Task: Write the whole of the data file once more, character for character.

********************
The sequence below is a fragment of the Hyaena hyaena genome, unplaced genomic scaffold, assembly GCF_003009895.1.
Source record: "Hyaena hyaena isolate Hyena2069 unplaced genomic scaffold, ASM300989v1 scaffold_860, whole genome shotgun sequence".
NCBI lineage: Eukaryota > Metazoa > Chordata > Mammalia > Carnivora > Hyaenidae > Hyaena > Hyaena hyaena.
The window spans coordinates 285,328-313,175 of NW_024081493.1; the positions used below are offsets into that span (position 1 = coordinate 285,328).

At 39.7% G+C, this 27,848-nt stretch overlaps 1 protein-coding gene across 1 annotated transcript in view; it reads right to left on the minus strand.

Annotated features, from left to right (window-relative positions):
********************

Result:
The sequence below is a fragment of the Hyaena hyaena genome, unplaced genomic scaffold, assembly GCF_003009895.1.
Source record: "Hyaena hyaena isolate Hyena2069 unplaced genomic scaffold, ASM300989v1 scaffold_860, whole genome shotgun sequence".
NCBI lineage: Eukaryota > Metazoa > Chordata > Mammalia > Carnivora > Hyaenidae > Hyaena > Hyaena hyaena.
The window spans coordinates 285,328-313,175 of NW_024081493.1; the positions used below are offsets into that span (position 1 = coordinate 285,328).

At 39.7% G+C, this 27,848-nt stretch overlaps 1 protein-coding gene across 1 annotated transcript in view; it reads right to left on the minus strand.

Annotated features, from left to right (window-relative positions):